Branding is the calling card of your business. Getting it wrong can be costly, and many small companies don’t recover from making these mistakes. Unlike larger companies, the chances are you don’t have the budget to pump into redoing it all. Your brand is going to be what makes you distinctive, it is a display of the character of both you and your business. Branding doesn’t have to be complicated to be great, but it does need to speak to your market.
That is why, when you are first thinking about your company, your market, and your budget you should be taking the following into consideration:
Who are you?
Such a simple step but sometimes it is easy to get carried away in all the thing you want to be, and forget what it is that you are. Think about what you do, who you do it for and what is the message that you want to get across? It might be tempting to take straight to the drawing board and start creating a mood board, but hang fire for a minute. Answer the following questions as fully as possible:
Who are your customers? You are looking to communicate and sell to a select group of people, so think about what they enjoy in terms of style, tone of voice, and colors.
What makes you different? Good branding manages to have a USP built in there somewhere. It will what you are known for. This is going to help you stand out – so use it.
It might feel like you are narrowing it all down a little bit too much. But, what you should remember is that your personality will speak directly to your market, and that means you won’t be picking up cold leads or followers for the sake of it.
After you have built the image of your ideal customer and worked out what they want to hear and see, it is time to write down your business missions. Do you want to make 10 extra sales per week? Per day? Is it about getting recognition in a particular field? Whatever it is, use that to guide you through the whole branding process.
What do you care about?
Due to the massive amount of information consumers now get about products, you need to make sure your business values are aligned with that of your market. It is no good trying to sell to a vegan or plant-based market, but you personally don’t follow that way of life. People like to put their money in things that they can believe in. Start thinking about what you want to show to your customers. Some values to think about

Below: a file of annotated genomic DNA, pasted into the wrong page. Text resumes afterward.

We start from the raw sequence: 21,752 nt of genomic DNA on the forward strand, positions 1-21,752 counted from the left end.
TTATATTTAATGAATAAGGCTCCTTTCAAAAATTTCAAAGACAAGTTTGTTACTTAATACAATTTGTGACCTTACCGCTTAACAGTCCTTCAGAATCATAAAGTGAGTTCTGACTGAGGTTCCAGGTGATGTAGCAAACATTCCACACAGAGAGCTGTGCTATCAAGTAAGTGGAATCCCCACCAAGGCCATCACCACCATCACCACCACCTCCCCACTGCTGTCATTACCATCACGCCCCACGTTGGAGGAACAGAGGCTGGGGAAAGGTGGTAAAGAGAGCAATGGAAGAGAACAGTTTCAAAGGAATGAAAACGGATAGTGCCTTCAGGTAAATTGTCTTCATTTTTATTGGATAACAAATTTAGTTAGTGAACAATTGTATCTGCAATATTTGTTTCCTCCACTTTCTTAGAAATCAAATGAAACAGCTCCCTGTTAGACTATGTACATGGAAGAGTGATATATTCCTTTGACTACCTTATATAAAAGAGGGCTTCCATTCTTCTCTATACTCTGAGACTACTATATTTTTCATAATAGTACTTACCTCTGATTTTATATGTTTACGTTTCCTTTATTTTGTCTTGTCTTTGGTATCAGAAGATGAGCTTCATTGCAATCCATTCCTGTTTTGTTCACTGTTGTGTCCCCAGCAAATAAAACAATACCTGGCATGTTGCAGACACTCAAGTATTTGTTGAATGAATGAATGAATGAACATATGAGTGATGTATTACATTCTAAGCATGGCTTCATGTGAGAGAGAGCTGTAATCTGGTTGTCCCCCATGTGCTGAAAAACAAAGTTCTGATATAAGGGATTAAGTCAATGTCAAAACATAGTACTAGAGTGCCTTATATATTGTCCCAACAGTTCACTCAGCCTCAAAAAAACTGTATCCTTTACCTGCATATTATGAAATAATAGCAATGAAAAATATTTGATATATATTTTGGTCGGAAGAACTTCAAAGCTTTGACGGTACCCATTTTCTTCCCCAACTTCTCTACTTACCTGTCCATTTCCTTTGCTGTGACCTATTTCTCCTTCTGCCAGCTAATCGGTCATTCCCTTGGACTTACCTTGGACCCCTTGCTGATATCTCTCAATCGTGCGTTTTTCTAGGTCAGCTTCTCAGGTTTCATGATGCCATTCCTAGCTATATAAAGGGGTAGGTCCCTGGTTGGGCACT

- Local suppliers only
- Handmade items only
- Environmentally Friendly
- Small Carbon Footprint
- Giving to Charity
They are just a few examples. Maybe you don’t want to be tied into a value as such, but if you know that your target market only wears organic cotton, then you’d be silly to not stick to it. Referencing your values in your branding or your sales blurb means people can decide quickly if you are the brand for them. Again, your true customers will remain, the rest will fall by the wayside.
What is in a name?
Well, you might have been referring to your business by a specific name for a while now, but it might be time to reconsider. You are of course free to call your company whatever you like, however, make sure you have tried out all of the possible puns and acronyms to ensure that you don’t make a terrible mistake. If you are still early on in the process, the chances are you’re not walking around in branded merch and lanyards just yet. When you decide on a name, then make sure you have that name across all of the social media channels you intend to use, and as a domain name.
A logo is often considered the most critical part of your branding. It only takes a few seconds for a potential customer to work out if they trust you, and if they are going to buy from you. Don’t waste that opportunity by having something that could be misconstrued, or offensive. Your logo will go on everything that you have relating to your business, so even though you might be tempted to DIY it, you might be better off talking to a graphic designer.
The rest of your visuals matter too. The internet is now brimming with amazing images that you can use for free. They are high quality, taken by real photographers and can provide that sleek look you want to see on your website. Choose images that match with both your values and with the other colors people can find on your logo. This is where a mood board will give you an idea of what the customer experience is going to be. Psychologically speaking, there is a lot that colors can have a significant impact on what people spend or do not spend with yours. As well as some high-quality stock images, you should try and have some more lifestyle images of your product in use. If you are your product, then invest in some great headshots.
Your tone of voice
This will depend on the client that you have in mind. If you are talking to a younger audience, you’re going to want to keep your tone light, friendly and informative. If however, you are talking to high spend investment client, your tone is going to be more formal and informative. Whatever tone you chose needs to be maintained across all of your materials.
Create a template
Once you have laid all the groundwork for your brand, it is time for you to create some branding guidelines. Right now they are just for you, but this will be what ensures consistency through growth and if you outsource things like your social media. If you are looking for some branding inspiration check out this – 15 Inspiring Examples of Small Business Branding.